by Tyler Pieper

Sometimes it’s hard to assess where our thinking has gone wrong.

Roots are deep.

Emotions are dense.

And climbing out of a toxic thought-life can feel a lot like betraying those who are closest to you.

I say “climbing-out” heavy with intention, because every single thing in our brains has been learned, and often that comes deep from generational garbage we’ve never given a second thought.

I was a hyper-aware young boy. Always mindful of the individuals in my peripheral (never wanting to be in the way), cautious of any impending danger (home was dangerous enough), and very concerned with how other people saw me (or at least what their faces seemed to communicate). Typically, I didn’t even have to go seeking, finding out later in life most small-towns volunteered this information.

I guess you could say I was a good mental note-taker, and maybe even oddly adept to social-cues. But people often don’t talk about the cost of being an eight-year-old who could read a room better than most adults. It was one of those rare, sophisticated burdens. The type that you inadvertently applaud.

People would go on and on about how polite we were (my brothers & I), with manners for days and wholesome smiles to match. But in my head I was like, of course we are. We have to be. It’s called survival… and you’d like us less if we weren’t.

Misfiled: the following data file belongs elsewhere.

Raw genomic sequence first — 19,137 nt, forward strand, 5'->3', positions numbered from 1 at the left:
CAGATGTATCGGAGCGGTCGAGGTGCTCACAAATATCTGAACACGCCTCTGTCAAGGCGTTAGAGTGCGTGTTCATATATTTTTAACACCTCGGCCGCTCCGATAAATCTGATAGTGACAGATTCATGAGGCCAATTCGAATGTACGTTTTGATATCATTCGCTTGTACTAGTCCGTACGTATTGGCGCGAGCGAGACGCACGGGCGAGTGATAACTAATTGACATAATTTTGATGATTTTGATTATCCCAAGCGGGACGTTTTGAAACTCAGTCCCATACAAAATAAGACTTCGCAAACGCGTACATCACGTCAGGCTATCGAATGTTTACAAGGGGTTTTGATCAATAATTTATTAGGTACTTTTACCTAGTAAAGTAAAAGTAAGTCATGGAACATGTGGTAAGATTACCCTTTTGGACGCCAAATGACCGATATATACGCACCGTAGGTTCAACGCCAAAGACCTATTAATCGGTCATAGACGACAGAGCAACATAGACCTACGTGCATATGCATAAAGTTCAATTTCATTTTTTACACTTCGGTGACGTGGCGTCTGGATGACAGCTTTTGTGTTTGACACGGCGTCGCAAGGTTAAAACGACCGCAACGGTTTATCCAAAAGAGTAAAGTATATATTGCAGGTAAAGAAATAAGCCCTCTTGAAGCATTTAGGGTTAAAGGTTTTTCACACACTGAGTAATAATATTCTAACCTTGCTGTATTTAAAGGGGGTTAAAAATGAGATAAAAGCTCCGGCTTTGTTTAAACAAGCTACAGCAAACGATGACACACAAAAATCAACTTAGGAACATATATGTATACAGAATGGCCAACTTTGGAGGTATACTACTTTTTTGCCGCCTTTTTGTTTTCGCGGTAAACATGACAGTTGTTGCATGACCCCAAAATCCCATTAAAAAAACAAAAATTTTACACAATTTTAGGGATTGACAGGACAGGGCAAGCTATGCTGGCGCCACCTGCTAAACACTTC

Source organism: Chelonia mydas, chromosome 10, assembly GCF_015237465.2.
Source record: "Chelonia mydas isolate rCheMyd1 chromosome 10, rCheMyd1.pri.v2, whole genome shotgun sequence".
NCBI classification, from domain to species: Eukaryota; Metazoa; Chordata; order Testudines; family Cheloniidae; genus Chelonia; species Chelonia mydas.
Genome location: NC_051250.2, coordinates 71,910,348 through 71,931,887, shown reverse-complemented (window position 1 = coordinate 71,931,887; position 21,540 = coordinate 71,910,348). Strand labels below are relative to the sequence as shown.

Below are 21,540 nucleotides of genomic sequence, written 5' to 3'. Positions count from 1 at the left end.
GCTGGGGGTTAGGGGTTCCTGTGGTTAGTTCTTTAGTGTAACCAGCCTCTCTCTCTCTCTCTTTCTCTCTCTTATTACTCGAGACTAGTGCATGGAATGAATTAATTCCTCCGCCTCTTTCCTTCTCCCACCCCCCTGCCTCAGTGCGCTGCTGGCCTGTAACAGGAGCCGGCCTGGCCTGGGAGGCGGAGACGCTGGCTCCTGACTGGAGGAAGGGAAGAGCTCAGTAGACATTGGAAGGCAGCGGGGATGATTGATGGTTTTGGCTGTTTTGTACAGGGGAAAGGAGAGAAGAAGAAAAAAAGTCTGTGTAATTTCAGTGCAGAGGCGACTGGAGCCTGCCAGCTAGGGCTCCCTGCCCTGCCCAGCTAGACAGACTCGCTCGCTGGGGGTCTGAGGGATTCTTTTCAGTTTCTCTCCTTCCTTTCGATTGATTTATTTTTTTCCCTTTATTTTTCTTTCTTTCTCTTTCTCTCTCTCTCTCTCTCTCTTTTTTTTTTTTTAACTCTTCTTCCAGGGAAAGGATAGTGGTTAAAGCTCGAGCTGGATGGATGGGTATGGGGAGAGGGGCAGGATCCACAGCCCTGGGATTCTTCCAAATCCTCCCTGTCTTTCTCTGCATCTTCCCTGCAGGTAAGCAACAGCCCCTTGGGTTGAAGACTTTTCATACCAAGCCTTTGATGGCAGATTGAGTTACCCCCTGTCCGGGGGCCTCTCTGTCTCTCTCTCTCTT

If I ever wanted to be anything other than who I was, monitoring the behavior around me was necessary.

I knew in my heart that our house was not a healthy home, and I suppose in so many ways this left me feeling embarrassed and ashamed. Everybody seemed to have it together more than we did (a lie).  So, I watched closely. Paying attention to the clerk’s face when he took payment for a tank of gas in all change, or the scoff of graceless adults when my mom would drop me off twenty minutes late to pretty much everything. These socially-shaping situations told me all I needed to know about who I was, and that was enough to decide the patterns and behaviors I found myself in were unacceptable.

Growing up, I felt like the whole world scoffed at my family- so I became the number one critic of everything that I had been handed. I joined the world in a toxic point of view.

One could argue that as a child, it was right for me to feel displaced by things that made me uncomfortable. Of course, for our children, comfort is a goal to some degree- and that’s okay, but even in the midst of all the Holy recognition I took away the wrong message. As I grew older, I developed a wicked tongue. I wrongly judged each misstep of my loved ones. I, seemingly quite well-behaved, had cracked the code. Good behavior meant being worthy of love and respect. If I could behave well enough to recognize when others were misbehaving, I may still stand a chance to turn out okay. My town might accept me. People at school might move me up a class.

But all I did was develop a harsh spirit, recognizing this pretty late into my twenties. You were going to jump through hoops to earn my love with appropriate behavior. My gentlemanly demeanor, though authentic, offered me just the right amount of cushion while my thought-life ridiculed others with judgement.